Madagascar Travel Advice & Safety


Crime, including violent crime, is a serious issue in Madagascar. Crime rates are significantly higher than in Australia.

Be alert.

Crime in Madagascar includes:

Foreigners have been the target of armed robberies, muggings and theft. 

Petty crimes, such as bag-snatching, pick-pocketing and other crimes, happen across the country.

To protect yourself:

  • be vigilant in tourist and transport locations
  • don’t go out alone after dark especially on foot
  • don’t leave luggage and valuables unattended
  • don’t display cash or valuables
  • always keep your vehicle and accommodation locked
  • always use authorised adn experienced guides and tour operators

If you’re attacked or robbed, don’t resist. Criminals are often armed, and you can be seriously injured or killed. Stay calm and consider surrendering a small sum of money.

Avoid actions that might antagonise security personnel, such as taking photos of them. They could respond with excessive force. Some individuals have been known to falsely claim they are from the police. If you’re stopped by the police, stay calm and show respect. Ask for identification to confirm who they are without antagonising them. 

Police resources are stretched, and you may not get the level of service you would in Australia, especially for less serious petty crimes.

Regional crime

There have been reports of violent clashes and crimes, resulting in deaths, across all regions of Madagascar. Some regions include:

  • Northern Madagascar: in the beach and crowded areas of Nosy Be, Ankify Port and Ambanja
  • Western Madagascar: on National Routes around Besalampy, Morombe, Tsiroanomandidy and Maintirano
  • Southern Madagascar: in the Southern triangle between Ihosy, Toliara and Fort-Dauphin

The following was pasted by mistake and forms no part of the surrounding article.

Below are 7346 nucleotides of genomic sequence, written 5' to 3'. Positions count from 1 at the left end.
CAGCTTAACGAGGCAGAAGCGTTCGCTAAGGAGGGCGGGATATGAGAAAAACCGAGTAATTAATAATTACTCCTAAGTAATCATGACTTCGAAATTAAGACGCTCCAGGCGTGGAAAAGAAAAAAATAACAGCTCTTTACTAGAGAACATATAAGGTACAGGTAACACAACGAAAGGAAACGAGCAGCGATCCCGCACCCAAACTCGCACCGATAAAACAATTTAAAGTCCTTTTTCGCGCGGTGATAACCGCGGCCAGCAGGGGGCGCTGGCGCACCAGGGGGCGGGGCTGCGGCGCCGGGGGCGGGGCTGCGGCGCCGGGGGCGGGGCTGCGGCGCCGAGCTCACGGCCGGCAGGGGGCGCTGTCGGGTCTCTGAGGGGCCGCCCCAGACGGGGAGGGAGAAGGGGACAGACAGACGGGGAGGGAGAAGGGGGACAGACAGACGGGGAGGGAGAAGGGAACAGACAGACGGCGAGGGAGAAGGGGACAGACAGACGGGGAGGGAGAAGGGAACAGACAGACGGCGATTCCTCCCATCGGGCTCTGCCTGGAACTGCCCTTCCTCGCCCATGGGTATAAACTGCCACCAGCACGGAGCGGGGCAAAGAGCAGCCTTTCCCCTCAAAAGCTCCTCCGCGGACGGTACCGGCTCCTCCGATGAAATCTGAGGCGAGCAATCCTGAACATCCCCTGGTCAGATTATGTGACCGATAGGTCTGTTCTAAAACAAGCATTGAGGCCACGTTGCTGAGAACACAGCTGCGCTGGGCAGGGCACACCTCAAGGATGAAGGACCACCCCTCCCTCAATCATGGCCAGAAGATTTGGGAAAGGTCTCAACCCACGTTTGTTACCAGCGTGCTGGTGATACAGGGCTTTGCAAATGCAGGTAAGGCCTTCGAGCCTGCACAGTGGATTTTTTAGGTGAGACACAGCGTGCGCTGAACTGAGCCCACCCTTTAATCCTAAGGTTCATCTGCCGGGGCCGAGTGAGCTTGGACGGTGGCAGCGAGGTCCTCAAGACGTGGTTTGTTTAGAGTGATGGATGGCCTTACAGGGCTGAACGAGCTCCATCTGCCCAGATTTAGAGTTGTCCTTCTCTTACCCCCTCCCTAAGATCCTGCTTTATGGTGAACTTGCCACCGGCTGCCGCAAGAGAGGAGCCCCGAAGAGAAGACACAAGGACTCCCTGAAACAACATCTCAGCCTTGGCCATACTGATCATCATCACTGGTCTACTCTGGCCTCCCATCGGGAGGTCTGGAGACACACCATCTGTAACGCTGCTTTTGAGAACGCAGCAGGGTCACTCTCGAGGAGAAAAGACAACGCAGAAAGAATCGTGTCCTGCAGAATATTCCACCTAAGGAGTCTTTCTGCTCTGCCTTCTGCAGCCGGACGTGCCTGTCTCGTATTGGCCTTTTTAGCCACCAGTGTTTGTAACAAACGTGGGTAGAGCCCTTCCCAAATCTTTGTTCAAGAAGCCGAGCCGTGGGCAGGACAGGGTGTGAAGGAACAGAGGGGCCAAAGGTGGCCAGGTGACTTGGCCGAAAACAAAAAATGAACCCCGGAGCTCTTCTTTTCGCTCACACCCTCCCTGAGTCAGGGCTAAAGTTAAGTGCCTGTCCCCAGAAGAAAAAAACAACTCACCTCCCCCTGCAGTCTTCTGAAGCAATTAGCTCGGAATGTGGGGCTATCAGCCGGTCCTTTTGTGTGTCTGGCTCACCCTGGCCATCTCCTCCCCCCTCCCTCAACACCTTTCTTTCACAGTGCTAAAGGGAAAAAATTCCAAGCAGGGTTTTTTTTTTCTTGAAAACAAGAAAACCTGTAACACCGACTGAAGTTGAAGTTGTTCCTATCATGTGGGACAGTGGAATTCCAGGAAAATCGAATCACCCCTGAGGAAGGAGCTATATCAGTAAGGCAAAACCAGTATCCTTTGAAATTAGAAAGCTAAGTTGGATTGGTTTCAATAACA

Seek local security advice before travelling to regional areas.

Don’t visit national parks alone. Be alert to your surroundings and circumstances.


‘Smash and grab’ thefts from vehicles and carjacking are common. This includes taxi bes (urban minibuses), taxi brousses (rural minibuses), and river ferries. This is particularly prevalent: 

  • on national routes
  • at major intersections
  • during traffic congestion
  • after dark

To prevent theft when travelling by car:

  • keep doors locked and windows up, even when driving
  • keep valuables out of sight
  • avoid driving after dark


Kidnapping for ransom is a risk in Madagascar. This includes foreign nationals and expatriates working for international companies. Monitor the local news. If risks elevate, take extra precautions. Maintain a high level of vigilance. Watch for suspicious or unusual activity.

The Australian Government’s longstanding policy is that it doesn’t make payments or concessions to kidnappers.

More information:

Cyber security

You may be at risk of cyber-based threats during overseas travel to any country. Digital identity theft is a growing concern. Your devices and personal data can be compromised, especially if you’re connecting to Wi-Fi, using or connecting to shared or public computers, or to Bluetooth. 

Social media can also be risky in destinations where there are social or political tensions or laws that may seem unreasonable by Australian standards. Travellers have been arrested for things they have said on social media. Don’t comment on local or political events on your social media. 

More information:  


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